For one, I get a front-row seat to some of the greatest personal comeback stories anyone could ask for. I've seen people rescue themselves from human trafficking, unconscionable violence, dehumanizing addictions, and textbook-defying mental and physical illness. These same people get jobs, they go back to school, they get medical and psychiatric care, they learn how to read, they make friends. They go from streets, shelters, abandoned buildings, and sheet-and-tarp tents, to sleeping in beds (really sleeping, which many haven't done for years), washing their clothes, grocery shopping, and paying bills. These are all things most of us take for granted, but for my clients these are milestones. Not everyone has the kind of success they write about in human-interest newspaper stories, but most are on the road to seeing themselves as individuals again, remembering what it is like to have the privilege of being a "person" instead of being branded: HOMELESS.
My job is never, ever, ever, ever boring, and it allows me to see up close and personal the one really true magic trick a human being can perform:
It's beautiful. Completely. Every single time.
Today's adventure was the nationwide Homeless Point-in-Time Count. This initiative is mandated by the U.S. Department of Housing and Urban Development to gain a census of the sheltered and unsheltered homeless populations around the country's major cities on one given day, strategically chosen as the day after the estimated coldest night of the year. Service providers and volunteers are dispatched into the city to locate and interview unsheltered individuals.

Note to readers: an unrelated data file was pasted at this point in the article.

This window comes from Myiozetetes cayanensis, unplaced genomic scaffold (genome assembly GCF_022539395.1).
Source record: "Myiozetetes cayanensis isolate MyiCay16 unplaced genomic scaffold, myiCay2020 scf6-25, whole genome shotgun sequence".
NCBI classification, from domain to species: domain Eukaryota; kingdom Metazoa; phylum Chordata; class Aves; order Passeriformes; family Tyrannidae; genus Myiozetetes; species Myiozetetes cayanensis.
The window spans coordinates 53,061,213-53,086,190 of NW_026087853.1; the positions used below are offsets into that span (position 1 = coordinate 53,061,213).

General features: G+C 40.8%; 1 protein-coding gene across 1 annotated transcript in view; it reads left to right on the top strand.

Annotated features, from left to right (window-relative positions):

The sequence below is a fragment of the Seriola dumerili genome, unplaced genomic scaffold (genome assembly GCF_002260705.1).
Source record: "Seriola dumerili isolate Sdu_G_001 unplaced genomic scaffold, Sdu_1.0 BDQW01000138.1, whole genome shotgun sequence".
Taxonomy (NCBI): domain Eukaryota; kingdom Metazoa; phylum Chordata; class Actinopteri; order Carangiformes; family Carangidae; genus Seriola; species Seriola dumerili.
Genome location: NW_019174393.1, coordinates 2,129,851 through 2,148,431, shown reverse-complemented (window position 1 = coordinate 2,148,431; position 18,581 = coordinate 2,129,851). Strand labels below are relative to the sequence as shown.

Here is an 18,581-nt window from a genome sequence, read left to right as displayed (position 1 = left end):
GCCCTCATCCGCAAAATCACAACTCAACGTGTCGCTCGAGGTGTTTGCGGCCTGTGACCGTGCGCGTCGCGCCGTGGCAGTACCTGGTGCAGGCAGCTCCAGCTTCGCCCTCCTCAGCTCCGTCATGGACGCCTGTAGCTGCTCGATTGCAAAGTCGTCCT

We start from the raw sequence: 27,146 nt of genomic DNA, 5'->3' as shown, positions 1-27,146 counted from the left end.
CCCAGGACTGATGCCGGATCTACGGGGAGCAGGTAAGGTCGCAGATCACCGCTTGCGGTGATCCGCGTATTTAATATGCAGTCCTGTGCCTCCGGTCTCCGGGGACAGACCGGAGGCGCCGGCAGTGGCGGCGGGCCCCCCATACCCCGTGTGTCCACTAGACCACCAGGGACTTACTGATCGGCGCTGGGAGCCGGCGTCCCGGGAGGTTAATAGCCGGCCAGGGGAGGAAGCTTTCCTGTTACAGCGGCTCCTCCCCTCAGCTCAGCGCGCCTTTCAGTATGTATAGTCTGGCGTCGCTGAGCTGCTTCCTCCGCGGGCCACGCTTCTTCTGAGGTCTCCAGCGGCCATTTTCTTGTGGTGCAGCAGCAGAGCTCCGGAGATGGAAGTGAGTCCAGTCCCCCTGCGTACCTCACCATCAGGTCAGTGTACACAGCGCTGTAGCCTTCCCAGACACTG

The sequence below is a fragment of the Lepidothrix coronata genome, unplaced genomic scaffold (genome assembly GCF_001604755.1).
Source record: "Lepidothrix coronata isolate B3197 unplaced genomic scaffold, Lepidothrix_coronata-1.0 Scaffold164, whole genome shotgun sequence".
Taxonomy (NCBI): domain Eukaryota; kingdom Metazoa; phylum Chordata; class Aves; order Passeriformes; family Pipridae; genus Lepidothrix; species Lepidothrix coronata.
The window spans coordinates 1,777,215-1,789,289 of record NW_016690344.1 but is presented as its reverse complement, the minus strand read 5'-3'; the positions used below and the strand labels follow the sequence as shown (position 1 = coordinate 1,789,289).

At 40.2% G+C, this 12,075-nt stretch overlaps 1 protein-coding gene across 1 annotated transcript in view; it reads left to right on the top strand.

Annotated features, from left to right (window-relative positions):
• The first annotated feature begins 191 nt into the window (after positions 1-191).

The Point-in-Time Count is the only opportunity some of us ever take to spend a day taking stock of our city. This is a day spent looking around corners, behind things, under things, peeking through the looking-glass to the places our cities don't want us to notice, the places where invisible things like to hide. Invisible people.
I work with people who have experienced homelessness for a living, and days like today still have the power to open my eyes and remind me: homelessness is a crisis. It is a complicated, tangled-up, no-easy-answers problem, but that is no excuse to forget. It is an emergency for these individuals, day in and day out, through all points in their time whether we are counting or not. Their lives are happening in these hidden places we are trained not to see and their every activity is centered around survival, whatever shape it takes for that person. It is profoundly unjust, and when we forget this (or just refuse to look), we lose a piece of our humanity.
I'm going to endeavor to remember to peek around corners a little more often, and to remember the people who may be carving out an existence there: people who are sons, daughters, mothers, fathers, brothers, sisters, friends, and hopefully someday--neighbors.